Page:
Numerous studies have reported increased risks of hip, spine, and other fractures among people who had previous clinically diagnosed fractures, or who have radiographic evidence of vertebral fractures. However, there is some variability in the magnitudes of associations among studies. We summarized the literature and performed a statistical synthesis of the risk of future fracture, given a history of prior fracture. The strongest associations were observed between prior and subsequent vertebral fractures; women with preexisting vertebral fractures (identified at baseline by vertebral morphometry) had approximately 4 times greater risk of subsequent vertebral fractures than those without prior fractures. This risk increases with the number of prior vertebral fractures. Most studies reported relative risks of approximately 2 for other combinations of prior and future fracture sites (hip, spine, wrist, or any site). The confidence profile method was used to derive a single pooled estimate from the studies that provided sufficient data for other combinations of prior and subsequent fracture sites. Studies of peri- and postmenopausal women with prior fractures had 2.0 (95 % CI = 1.8, 2.1) times the risk of subsequent fracture compared with women without prior fractures. For other studies (including men and women of all ages), the risk was increased by 2.2 (1.9, 2.6) times. We conclude that history of prior fracture at any site is an important risk factor for future fractures. Patients with a history of prior fracture, therefore, should receive further evaluation for osteoporosis and fracture risk.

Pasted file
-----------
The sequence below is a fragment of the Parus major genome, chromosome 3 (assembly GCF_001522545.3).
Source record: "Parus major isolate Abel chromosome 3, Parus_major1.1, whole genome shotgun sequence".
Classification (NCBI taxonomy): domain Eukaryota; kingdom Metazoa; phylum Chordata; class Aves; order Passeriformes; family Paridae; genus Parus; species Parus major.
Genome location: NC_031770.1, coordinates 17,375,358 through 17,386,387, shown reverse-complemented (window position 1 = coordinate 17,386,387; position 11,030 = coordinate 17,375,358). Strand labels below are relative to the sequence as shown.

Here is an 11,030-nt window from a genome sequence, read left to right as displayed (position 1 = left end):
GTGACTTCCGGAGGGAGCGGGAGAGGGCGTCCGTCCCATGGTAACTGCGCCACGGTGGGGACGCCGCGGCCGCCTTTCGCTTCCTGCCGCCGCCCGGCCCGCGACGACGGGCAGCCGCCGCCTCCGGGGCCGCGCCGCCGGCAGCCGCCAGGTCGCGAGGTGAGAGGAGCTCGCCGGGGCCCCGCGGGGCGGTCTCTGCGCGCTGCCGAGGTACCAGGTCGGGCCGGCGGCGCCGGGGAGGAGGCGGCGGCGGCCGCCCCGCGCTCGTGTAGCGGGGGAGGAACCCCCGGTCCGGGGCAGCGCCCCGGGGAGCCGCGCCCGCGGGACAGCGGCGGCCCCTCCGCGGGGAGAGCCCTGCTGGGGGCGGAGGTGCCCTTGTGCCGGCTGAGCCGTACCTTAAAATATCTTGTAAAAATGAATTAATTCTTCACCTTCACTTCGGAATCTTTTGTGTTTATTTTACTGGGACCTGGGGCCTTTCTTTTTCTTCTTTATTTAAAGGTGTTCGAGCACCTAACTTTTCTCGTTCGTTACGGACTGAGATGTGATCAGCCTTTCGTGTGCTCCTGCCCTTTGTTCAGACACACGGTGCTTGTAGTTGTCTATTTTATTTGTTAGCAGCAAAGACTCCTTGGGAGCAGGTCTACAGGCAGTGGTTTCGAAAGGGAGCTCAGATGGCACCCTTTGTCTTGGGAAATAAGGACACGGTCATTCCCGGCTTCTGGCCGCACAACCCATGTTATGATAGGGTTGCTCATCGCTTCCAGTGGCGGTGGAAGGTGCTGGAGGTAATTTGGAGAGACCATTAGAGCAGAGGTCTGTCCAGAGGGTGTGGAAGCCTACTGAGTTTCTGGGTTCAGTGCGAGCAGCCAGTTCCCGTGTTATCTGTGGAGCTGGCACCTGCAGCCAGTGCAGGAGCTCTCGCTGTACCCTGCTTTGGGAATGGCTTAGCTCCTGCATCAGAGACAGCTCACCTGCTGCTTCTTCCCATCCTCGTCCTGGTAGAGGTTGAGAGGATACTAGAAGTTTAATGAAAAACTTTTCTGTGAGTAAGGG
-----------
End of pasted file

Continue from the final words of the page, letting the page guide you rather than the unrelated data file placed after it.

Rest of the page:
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            Vertebral fracture assessment using a semiquantitative technique.

            The assessment of vertebral fracture by conventional radiography has been refined and improved using either semiquantitative or quantitative criteria. The inter- and intraobserver variability was determined for a semiquantitative visual approach that we routinely use in clinical studies for assessing prevalent and incident vertebral fractures. In addition, the semiquantitative approach was compared with a quantitative morphometric approach. The incidence and prevalence of vertebral fractures were determined in 57 postmenopausal women (age 65-75 years) by three independent observers. The radiographic basis for fracture definitions and the source of interobserver agreement for the semiquantitative technique. We conclude that the semiquantitative approach can be applied reliably in vertebral fracture assessment when performed using well-defined criteria.